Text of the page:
When I moved to New York, it was my first experience living in snow. Everything about it was exciting, even the wind chill factor. As the months dragged on, however, the thrill quickly wore off.

January. Yay, snow!
February. Ooh, snow.
March. More snow?
April. You’vegottobefuckingkiddingme SNOW.

It was cruelly cold and biting, and I suffered the worst: improper shoes. I became frustrated and anxious. I didn’t want to go anywhere. Yet, unlike Los Angeles, New Yorkers don’t cancel anything due to inclement weather. I found myself becoming withdrawn, maybe even a little depressed. I missed the sun. I missed the warmth and familiarity of home.

Just when I was ready to give up, spring burst forth, like your favorite boisterous, bosomy, bellowing aunt. She’s the life of every party and always has good gum in her purse. The ice and snow melted away; bare trees slowly budded again and new life emerged.

This happens every single year.

As the flakes outside have turned into a slanted, steady pelting, I realize I have finally learned to live in – and enjoy – the winter. I even have proper shoes. (Two pairs!) I never truly appreciated spring until I fully endured winter. Perhaps it’s because I had it so easy in California. More often than not, you can drive up PCH with the convertible top down; work on your tan and even swim in the ocean in January.

It’s no wonder why people move west. Winter tests our strength and endurance. It isn’t easy to live in such fluctuating weather. No one hands out awards for getting through the difficult season. You survive it because you know spring is coming.

The metaphor here may be obvious to the point of cliché, but I am in the thick of grieving right now. It is dark. I am no stranger to this season. I have survived before. The odds are in my favor: I will survive again.

But I am exhausted. My heart is worn out. And as the obnoxiously loud sanitation truck plows the snow off 5th Avenue below, I declare my resignation. Love is for the most reckless of fools. I give up.

I don’t want sympathy, encouragement or advice. Fuck the poetry of it all. I’ll be fine. Keep that well-meaning horse shit to yourself. (I just made myself laugh. See?) In fact, I’ll encourage myself. If I write the words, they will eventually mean something.

I trust I can get through this. I can trudge through the dirtiest slush and endure the pain of the most freezing rain, sleet or snow. My skin can take the most whipping wind and biting cold. I hope to find the beauty in this season. This is my home now. I trust the sun will re-appear. I trust warmth is waiting. I trust healing will happen. I trust I can love again.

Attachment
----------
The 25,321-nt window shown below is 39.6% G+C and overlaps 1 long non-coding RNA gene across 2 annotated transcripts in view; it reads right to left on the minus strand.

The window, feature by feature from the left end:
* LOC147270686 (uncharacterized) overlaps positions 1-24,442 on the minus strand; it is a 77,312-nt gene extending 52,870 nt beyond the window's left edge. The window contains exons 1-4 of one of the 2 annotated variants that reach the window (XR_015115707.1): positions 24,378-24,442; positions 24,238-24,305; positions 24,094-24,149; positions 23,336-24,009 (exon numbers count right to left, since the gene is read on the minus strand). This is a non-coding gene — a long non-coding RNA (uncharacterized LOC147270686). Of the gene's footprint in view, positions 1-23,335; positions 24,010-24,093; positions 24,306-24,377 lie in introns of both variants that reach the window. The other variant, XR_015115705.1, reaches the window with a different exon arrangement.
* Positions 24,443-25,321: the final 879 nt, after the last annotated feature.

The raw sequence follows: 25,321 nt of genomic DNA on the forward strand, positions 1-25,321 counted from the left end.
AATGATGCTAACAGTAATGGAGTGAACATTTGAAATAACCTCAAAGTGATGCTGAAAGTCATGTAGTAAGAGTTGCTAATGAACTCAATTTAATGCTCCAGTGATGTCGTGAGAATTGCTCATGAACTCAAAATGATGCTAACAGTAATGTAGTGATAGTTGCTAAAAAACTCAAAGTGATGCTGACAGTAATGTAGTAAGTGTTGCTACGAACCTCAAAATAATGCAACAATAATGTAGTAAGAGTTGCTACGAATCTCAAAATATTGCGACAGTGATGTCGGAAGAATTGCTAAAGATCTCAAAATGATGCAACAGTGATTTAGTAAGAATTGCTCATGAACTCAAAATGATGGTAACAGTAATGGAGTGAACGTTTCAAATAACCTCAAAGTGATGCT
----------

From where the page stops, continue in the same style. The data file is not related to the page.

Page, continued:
I trust spring is coming. And she damn well better have strawberry bubble gum in her purse.

I Took a Huge Risk

I’m enduring yet another breakup.

Out of respect and love, I will not share details about the relationship, except to say it was the best one, so far. And he wasn’t even my boyfriend.

Ultimately, the timing was bad. I made the choice to not continue any further, mainly out of self-protection. Post-divorce Leslie (also known as a recovering co-dependent) made a mature, painful decision. That is to be celebrated.

BUT THE GRIEF. Fie on you, grief. FIE.

It comes in waves. One minute you’re quite all right. You can laugh and engage with your roommates while making them dinner, or coo and giggle at silly babies and tiny hamster videos on Facebook. You tell yourself you’ve been through this before and you can do it again. You don’t need sympathy.

The next minute begins with a thick and sticky heaviness in your gut. You sit, stunned, wondering when you’re going to vomit, and how many victims will suffer within its trajectory. You can’t breathe. It travels up your esophagus, causing you to heave and sputter. Out of no where, your eyes are blind with tears; your ears deaf from the sound of your own ugly crying and your mouth hangs agape as you gasp for air in between saliva, sobs, sighs, grunts, groans and the overall horribleness of loss.

And that’s just the first cry of the day.

Son of a motherfuckery fuck. Help.

I don’t want to do this anymore. I don’t know how to keep doing this. At the same time, I keep doing it. I keep finding myself on the extreme roller coaster of love and loss. Am I completely insane? Why do I keep subjecting myself to dashed hopes and wretched pain?